We want all Americans to be aware of the dangers to their eyes at home, in the workplace and while playing sports.
Thousands of eye accidents happen each day; 90 percent of these are preventable with the use of appropriate safety eyewear.
Because there are good eye safety regulations in the workplace, the home is the source of the fastest-growing number of eye injuries. Eye injuries are almost as great a danger to bystanders as the people using dangerous tools or chemicals in the home. Good eye protection is just as important for those watching you work as for the workers themselves.
via Preventing Eye Injuries | Prevent Blindness National.
Safe Riding Tips
Before using your bicycle, make sure it is ready to ride. You should always inspect your bike to make sure all parts are secure and working properly.
- Wear a Properly Fitted Bicycle Helmet. Protect your brain, save your life.
- Adjust Your Bicycle to Fit. Stand over your bicycle. There should be 1 to 2 inches between you and the top tube (bar) if using a road bike and 3 to 4 inches if a mountain bicycle. The seat should be level front to back. The seat height should be adjusted to allow a slight bend at the knee when the leg is fully extended. The handlebar height should be at the same level with the seat.
- Check Your Equipment. Before riding, inflate tires properly and check that your brakes work.
- See and Be Seen. Whether daytime, dawn, dusk, foul weather, or at night, you need to be seen by others. Wearing white has not been shown to make you more visible. Rather, always wear neon, fluorescent, or other bright colors when riding day or night. Also wear something that reflects light, such as reflective tape or markings, or flashing lights. Remember, just because you can see a driver doesn’t mean the driver can see you.
- Control Your Bicycle. Always ride with at least one hand on the handlebars. Carry books and other items in a bicycle carrier or backpack.
- Watch for and Avoid Road Hazards. Be on the lookout for hazards such as potholes, broken glass, gravel, puddles, leaves, and dogs. All these hazards can cause a crash. If you are riding with friends and you are in the lead, yell out and point to the hazard to alert the riders behind you.
- Avoid Riding at Night. It is far more dangerous to ride at night than during the day because you are harder for others to see. If you have to ride at night, wear something that makes you more easily seen by others. Make sure you have reflectors on the front and rear of your bicycle (white lights on the front and red rear reflectors are required by law in many States), in addition to reflectors on your tires, so others can see you.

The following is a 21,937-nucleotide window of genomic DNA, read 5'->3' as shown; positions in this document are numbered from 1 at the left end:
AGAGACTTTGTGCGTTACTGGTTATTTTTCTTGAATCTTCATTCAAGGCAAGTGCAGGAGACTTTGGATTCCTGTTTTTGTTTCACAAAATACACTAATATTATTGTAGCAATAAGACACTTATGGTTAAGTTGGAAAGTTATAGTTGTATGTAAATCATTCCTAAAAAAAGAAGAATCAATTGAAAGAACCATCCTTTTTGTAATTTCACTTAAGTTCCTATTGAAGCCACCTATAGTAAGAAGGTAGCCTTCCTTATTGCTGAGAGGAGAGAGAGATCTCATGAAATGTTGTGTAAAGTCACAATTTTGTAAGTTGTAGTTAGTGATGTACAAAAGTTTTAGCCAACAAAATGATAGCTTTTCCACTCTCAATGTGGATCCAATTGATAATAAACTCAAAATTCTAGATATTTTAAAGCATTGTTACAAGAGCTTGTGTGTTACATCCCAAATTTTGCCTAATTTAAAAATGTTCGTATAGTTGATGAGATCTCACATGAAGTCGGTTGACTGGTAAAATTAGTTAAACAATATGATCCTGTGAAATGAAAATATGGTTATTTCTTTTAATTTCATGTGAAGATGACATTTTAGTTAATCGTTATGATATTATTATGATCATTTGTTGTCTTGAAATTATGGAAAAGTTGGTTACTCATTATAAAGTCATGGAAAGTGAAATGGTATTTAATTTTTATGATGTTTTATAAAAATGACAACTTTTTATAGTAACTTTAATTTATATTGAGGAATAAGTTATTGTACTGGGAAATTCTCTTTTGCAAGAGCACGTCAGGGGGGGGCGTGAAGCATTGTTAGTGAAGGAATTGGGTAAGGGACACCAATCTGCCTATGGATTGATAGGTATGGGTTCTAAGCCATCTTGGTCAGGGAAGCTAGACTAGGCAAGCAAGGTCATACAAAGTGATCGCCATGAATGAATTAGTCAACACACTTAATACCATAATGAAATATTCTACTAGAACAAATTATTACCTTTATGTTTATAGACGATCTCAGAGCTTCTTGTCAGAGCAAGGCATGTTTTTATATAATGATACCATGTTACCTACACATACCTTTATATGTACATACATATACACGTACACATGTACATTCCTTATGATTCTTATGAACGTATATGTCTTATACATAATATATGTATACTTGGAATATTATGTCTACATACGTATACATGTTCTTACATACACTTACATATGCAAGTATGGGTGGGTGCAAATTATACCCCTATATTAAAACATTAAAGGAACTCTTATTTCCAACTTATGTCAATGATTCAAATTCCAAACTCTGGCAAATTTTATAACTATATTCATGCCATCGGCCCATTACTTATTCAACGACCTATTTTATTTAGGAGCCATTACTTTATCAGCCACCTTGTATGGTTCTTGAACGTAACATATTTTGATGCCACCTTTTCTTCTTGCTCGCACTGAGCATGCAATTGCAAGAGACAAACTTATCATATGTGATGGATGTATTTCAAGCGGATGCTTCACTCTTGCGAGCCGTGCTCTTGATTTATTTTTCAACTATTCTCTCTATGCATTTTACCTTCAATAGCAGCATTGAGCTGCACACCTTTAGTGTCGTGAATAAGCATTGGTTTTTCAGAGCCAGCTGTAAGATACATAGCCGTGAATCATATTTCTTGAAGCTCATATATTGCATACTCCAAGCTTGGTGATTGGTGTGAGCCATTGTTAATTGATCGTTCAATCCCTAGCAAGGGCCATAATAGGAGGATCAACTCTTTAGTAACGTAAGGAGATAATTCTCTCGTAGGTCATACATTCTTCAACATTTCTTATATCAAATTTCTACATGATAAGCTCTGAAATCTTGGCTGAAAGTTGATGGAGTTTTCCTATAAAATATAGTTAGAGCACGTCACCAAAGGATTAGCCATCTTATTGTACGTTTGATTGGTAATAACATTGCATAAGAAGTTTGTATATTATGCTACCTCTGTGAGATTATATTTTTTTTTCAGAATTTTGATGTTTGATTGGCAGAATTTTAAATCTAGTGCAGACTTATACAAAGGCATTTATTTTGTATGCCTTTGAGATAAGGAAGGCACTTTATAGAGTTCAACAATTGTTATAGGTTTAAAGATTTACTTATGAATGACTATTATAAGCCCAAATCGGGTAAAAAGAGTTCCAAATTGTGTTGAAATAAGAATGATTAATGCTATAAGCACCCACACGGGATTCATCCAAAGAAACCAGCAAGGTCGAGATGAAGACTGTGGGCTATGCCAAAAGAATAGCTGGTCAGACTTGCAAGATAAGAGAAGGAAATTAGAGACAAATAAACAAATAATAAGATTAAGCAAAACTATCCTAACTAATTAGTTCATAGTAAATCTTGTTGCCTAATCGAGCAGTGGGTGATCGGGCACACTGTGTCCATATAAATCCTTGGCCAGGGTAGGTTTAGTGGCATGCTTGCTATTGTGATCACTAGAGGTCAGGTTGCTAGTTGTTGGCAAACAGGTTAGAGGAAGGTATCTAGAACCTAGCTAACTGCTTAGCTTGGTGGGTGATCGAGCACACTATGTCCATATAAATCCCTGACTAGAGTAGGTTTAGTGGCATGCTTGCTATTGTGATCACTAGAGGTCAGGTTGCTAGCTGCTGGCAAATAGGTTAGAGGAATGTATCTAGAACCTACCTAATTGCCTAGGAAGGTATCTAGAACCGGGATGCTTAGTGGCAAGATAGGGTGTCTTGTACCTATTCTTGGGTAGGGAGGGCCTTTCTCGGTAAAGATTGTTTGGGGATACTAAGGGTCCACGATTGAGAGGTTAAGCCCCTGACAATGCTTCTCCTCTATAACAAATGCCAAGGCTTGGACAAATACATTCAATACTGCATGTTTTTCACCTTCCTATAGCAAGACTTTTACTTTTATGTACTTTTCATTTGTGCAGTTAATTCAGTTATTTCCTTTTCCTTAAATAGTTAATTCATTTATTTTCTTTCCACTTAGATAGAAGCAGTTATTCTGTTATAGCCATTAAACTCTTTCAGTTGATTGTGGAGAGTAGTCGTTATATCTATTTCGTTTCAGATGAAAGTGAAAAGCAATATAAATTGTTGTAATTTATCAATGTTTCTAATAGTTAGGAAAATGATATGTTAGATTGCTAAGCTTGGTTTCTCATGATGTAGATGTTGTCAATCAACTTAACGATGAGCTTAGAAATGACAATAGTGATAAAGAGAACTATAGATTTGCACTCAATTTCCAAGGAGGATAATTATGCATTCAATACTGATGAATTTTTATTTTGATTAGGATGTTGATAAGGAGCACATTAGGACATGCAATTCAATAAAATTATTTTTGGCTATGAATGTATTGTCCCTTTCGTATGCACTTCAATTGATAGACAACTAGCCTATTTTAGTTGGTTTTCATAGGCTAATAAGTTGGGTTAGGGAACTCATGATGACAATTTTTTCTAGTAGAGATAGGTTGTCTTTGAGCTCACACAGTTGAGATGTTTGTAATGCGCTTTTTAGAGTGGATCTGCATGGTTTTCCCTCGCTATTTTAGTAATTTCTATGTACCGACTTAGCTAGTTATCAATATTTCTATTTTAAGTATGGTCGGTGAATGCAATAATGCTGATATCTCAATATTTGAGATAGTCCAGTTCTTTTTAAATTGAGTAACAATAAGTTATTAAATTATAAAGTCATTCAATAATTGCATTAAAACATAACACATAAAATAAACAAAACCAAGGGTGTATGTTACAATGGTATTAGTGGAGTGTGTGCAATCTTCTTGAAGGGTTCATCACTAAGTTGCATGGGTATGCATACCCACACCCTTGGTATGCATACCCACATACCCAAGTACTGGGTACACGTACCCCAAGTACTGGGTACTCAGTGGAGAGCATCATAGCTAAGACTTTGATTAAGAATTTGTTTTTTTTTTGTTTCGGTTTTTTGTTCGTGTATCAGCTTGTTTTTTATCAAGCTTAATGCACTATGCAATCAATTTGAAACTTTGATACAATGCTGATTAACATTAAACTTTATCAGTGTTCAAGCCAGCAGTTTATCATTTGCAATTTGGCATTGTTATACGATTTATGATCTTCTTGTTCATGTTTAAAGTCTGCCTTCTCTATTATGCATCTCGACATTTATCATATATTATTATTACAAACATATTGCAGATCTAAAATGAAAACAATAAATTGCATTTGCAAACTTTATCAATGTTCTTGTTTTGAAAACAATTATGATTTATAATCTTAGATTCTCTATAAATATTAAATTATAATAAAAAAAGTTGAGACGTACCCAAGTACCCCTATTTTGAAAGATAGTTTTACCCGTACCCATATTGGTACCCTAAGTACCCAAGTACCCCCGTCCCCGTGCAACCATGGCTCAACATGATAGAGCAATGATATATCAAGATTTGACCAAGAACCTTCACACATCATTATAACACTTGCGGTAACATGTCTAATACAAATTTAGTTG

Many bicycle-related crashes resulting in injury or death are associated with the bicyclist’s behavior, including such things as not wearing a bicycle helmet, riding into a street without stopping, turning left or swerving into traffic that is coming from behind, running a stop sign, and riding the wrong way in traffic. To maximize your safety, always wear a helmet AND follow the rules of the road.
via Kids and Bicycle Safety.
There is a clear link between a well-managed vehicle fleet and profitability. With more than 90 percent of crashes caused by human error (per the National Safety Council or NSC) creating a Fleet Safety plan will help your bottom line! A documented Fleet Safety plan pays off in multiple fashions – tangible benefits are a reduction of vehicle maintenance, downtime, and increased fuel efficiency. Intangible advantages could be increase in employee satisfaction, owner’s peace of mind with a documented process to follow.
via Welcome to the Fleet Safety Institute.
- Wear sturdy closed-toe shoes with slip-proof soles, close-fitting clothes, safety goggles or glasses with side shields, and hearing protection.
- Watch for objects that could be picked up and thrown by the mower blades, as well as hidden dangers. Tall grass can hide objects, holes or bumps. Use caution when approaching corners, trees or anything that might block your view.
- If the mower strikes an object, stop, turn the mower off, and inspect the mower. If it is damaged, do not use it until it has been repaired.
- Do not pull the mower backwards or mow in reverse unless absolutely necessary, and carefully look for children behind you when you mow in reverse.
- Use extra caution when mowing a slope. When a walk-behind mower is used, mow across the face of slopes, not up and down, to avoid slipping under the mower and into the blades. With a riding mower, mow up and down slopes, not across, to avoid tipping over.
- Keep in mind that lawn trimmers also can throw objects at high speed.
- Remain aware of where children are and do not allow them near the area where you are working. Children tend to be attracted to mowers in use.
via Lawn Mower Safety – HealthyChildren.org.
Power tools such as impact wrenches, pneumatic nail guns and screwguns make many workplace tasks easier and more efficient. Because they have become so commonplace in today’s workplace, however, workers are not only exposed to a variety of hazards posed by power tools, but constant use makes it easy to forget those hazards.
And while employers are responsible for the safe condition of tools and equipment in the workplace, workers are responsible for properly using and maintaining tools.